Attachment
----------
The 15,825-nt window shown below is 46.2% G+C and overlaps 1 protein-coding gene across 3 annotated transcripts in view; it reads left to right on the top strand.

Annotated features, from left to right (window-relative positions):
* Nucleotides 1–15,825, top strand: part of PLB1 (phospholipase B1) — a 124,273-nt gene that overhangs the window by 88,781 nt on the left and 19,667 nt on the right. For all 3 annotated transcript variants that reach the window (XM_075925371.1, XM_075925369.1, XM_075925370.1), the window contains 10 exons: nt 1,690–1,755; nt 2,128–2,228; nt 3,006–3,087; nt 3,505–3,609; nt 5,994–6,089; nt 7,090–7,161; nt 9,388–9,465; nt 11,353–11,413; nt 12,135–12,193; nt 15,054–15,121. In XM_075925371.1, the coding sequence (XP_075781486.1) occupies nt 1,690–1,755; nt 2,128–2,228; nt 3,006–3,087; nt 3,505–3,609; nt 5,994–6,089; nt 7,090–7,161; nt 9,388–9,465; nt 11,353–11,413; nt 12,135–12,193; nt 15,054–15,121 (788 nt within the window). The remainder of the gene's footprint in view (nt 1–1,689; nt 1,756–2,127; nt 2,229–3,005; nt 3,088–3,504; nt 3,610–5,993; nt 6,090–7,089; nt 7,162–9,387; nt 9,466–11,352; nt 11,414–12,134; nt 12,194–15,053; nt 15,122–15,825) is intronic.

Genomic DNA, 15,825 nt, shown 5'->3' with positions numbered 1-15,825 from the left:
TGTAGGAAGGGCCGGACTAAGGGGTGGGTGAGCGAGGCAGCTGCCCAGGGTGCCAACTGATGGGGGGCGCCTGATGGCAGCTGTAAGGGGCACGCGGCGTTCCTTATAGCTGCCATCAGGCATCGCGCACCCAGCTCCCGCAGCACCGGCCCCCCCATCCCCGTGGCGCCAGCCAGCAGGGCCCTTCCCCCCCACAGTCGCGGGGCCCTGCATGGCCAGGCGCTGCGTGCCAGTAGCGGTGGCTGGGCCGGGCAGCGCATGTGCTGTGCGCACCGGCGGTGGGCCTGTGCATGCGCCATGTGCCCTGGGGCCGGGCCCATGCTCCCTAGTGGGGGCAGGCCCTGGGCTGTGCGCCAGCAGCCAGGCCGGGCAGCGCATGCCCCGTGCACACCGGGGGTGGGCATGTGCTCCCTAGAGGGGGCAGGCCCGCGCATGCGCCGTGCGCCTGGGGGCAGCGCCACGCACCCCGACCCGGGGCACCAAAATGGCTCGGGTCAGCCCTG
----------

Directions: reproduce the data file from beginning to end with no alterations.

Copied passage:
The 15,825-nt window shown below is 46.2% G+C and overlaps 1 protein-coding gene across 3 annotated transcripts in view; it reads left to right on the top strand.

Annotated features, from left to right (window-relative positions):
* Nucleotides 1–15,825, top strand: part of PLB1 (phospholipase B1) — a 124,273-nt gene that overhangs the window by 88,781 nt on the left and 19,667 nt on the right. For all 3 annotated transcript variants that reach the window (XM_075925371.1, XM_075925369.1, XM_075925370.1), the window contains 10 exons: nt 1,690–1,755; nt 2,128–2,228; nt 3,006–3,087; nt 3,505–3,609; nt 5,994–6,089; nt 7,090–7,161; nt 9,388–9,465; nt 11,353–11,413; nt 12,135–12,193; nt 15,054–15,121. In XM_075925371.1, the coding sequence (XP_075781486.1) occupies nt 1,690–1,755; nt 2,128–2,228; nt 3,006–3,087; nt 3,505–3,609; nt 5,994–6,089; nt 7,090–7,161; nt 9,388–9,465; nt 11,353–11,413; nt 12,135–12,193; nt 15,054–15,121 (788 nt within the window). The remainder of the gene's footprint in view (nt 1–1,689; nt 1,756–2,127; nt 2,229–3,005; nt 3,088–3,504; nt 3,610–5,993; nt 6,090–7,089; nt 7,162–9,387; nt 9,466–11,352; nt 11,414–12,134; nt 12,194–15,053; nt 15,122–15,825) is intronic.

Genomic DNA, 15,825 nt, shown 5'->3' with positions numbered 1-15,825 from the left:
TGTAGGAAGGGCCGGACTAAGGGGTGGGTGAGCGAGGCAGCTGCCCAGGGTGCCAACTGATGGGGGGCGCCTGATGGCAGCTGTAAGGGGCACGCGGCGTTCCTTATAGCTGCCATCAGGCATCGCGCACCCAGCTCCCGCAGCACCGGCCCCCCCATCCCCGTGGCGCCAGCCAGCAGGGCCCTTCCCCCCCACAGTCGCGGGGCCCTGCATGGCCAGGCGCTGCGTGCCAGTAGCGGTGGCTGGGCCGGGCAGCGCATGTGCTGTGCGCACCGGCGGTGGGCCTGTGCATGCGCCATGTGCCCTGGGGCCGGGCCCATGCTCCCTAGTGGGGGCAGGCCCTGGGCTGTGCGCCAGCAGCCAGGCCGGGCAGCGCATGCCCCGTGCACACCGGGGGTGGGCATGTGCTCCCTAGAGGGGGCAGGCCCGCGCATGCGCCGTGCGCCTGGGGGCAGCGCCACGCACCCCGACCCGGGGCACCAAAATGGCTCGGGTCAGCCCTG